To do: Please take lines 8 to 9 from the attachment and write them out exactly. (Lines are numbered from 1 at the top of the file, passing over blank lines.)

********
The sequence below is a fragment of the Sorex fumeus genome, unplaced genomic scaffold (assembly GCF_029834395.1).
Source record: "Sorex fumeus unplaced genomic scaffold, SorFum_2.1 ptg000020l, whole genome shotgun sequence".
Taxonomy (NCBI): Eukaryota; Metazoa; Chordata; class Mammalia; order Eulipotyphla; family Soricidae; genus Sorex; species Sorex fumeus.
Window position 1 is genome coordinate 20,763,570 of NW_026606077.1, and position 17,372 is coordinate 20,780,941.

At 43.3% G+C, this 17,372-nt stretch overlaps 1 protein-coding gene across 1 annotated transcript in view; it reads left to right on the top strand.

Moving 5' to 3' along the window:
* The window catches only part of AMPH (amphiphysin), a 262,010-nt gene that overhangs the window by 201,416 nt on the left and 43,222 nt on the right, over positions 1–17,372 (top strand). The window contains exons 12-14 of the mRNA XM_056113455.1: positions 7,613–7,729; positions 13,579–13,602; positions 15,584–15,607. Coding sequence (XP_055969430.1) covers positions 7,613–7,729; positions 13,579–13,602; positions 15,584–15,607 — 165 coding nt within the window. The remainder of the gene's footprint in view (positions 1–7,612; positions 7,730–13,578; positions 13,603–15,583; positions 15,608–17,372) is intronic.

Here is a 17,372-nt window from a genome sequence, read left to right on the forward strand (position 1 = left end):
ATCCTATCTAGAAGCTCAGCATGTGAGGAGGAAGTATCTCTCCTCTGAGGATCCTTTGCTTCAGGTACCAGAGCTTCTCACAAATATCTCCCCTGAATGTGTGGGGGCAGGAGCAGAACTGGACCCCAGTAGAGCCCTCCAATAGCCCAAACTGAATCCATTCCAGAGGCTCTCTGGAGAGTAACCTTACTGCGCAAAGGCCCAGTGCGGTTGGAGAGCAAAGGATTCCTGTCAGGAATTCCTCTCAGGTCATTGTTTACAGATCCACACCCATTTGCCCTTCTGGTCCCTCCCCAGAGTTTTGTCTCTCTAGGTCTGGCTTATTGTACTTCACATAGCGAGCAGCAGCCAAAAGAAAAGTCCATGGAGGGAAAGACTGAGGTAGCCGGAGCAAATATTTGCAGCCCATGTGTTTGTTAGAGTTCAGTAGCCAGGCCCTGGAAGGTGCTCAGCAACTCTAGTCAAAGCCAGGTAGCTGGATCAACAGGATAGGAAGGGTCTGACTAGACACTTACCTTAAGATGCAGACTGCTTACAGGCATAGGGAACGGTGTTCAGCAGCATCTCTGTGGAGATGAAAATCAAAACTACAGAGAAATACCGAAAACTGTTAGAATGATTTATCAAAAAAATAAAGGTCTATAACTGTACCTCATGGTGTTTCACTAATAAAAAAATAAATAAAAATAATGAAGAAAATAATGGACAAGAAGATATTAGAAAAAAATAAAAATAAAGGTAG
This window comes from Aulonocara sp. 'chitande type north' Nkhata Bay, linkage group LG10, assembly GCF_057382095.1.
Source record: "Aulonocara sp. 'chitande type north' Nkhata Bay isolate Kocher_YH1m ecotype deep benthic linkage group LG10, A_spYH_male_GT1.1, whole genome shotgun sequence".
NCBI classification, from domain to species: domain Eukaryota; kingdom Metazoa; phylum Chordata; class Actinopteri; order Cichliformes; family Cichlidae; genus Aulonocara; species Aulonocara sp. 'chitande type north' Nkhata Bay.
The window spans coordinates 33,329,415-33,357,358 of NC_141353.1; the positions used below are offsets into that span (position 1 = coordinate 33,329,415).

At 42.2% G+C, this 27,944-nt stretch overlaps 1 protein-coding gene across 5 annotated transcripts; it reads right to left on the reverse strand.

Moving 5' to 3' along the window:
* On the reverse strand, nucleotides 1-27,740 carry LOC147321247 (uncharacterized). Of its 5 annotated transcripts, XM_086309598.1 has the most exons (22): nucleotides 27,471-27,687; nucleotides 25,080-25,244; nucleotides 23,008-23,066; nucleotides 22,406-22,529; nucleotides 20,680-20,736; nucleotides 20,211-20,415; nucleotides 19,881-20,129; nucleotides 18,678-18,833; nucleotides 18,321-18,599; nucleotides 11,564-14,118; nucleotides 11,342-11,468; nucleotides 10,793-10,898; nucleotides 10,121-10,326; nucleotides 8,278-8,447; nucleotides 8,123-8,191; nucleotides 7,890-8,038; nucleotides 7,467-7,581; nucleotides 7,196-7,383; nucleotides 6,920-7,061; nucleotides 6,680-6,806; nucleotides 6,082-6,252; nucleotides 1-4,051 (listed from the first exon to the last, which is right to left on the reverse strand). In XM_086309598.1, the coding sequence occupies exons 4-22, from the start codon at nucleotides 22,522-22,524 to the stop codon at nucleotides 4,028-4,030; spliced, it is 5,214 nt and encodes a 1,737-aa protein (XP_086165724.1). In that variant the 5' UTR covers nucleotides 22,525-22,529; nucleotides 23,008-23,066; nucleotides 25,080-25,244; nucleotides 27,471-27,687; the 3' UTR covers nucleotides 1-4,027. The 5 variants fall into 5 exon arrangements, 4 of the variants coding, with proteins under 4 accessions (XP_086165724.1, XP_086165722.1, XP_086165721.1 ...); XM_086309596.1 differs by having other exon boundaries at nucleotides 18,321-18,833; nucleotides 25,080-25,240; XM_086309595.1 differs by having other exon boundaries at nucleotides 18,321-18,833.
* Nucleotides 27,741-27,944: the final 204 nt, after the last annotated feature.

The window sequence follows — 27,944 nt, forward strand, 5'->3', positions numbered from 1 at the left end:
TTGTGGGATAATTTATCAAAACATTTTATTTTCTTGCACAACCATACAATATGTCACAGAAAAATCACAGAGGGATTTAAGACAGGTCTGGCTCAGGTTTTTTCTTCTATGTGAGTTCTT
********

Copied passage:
Here is a 17,372-nt window from a genome sequence, read left to right on the forward strand (position 1 = left end):
ATCCTATCTAGAAGCTCAGCATGTGAGGAGGAAGTATCTCTCCTCTGAGGATCCTTTGCTTCAGGTACCAGAGCTTCTCACAAATATCTCCCCTGAATGTGTGGGGGCAGGAGCAGAACTGGACCCCAGTAGAGCCCTCCAATAGCCCAAACTGAATCCATTCCAGAGGCTCTCTGGAGAGTAACCTTACTGCGCAAAGGCCCAGTGCGGTTGGAGAGCAAAGGATTCCTGTCAGGAATTCCTCTCAGGTCATTGTTTACAGATCCACACCCATTTGCCCTTCTGGTCCCTCCCCAGAGTTTTGTCTCTCTAGGTCTGGCTTATTGTACTTCACATAGCGAGCAGCAGCCAAAAGAAAAGTCCATGGAGGGAAAGACTGAGGTAGCCGGAGCAAATATTTGCAGCCCATGTGTTTGTTAGAGTTCAGTAGCCAGGCCCTGGAAGGTGCTCAGCAACTCTAGTCAAAGCCAGGTAGCTGGATCAACAGGATAGGAAGGGTCTGACTAGACACTTACCTTAAGATGCAGACTGCTTACAGGCATAGGGAACGGTGTTCAGCAGCATCTCTGTGGAGATGAAAATCAAAACTACAGAGAAATACCGAAAACTGTTAGAATGATTTATCAAAAAAATAAAGGTCTATAACTGTACCTCATGGTGTTTCACTAATAAAAAAATAAATAAAAATAATGAAGAAAATAATGGACAAGAAGATATTAGAAAAAAATAAAAATAAAGGTAG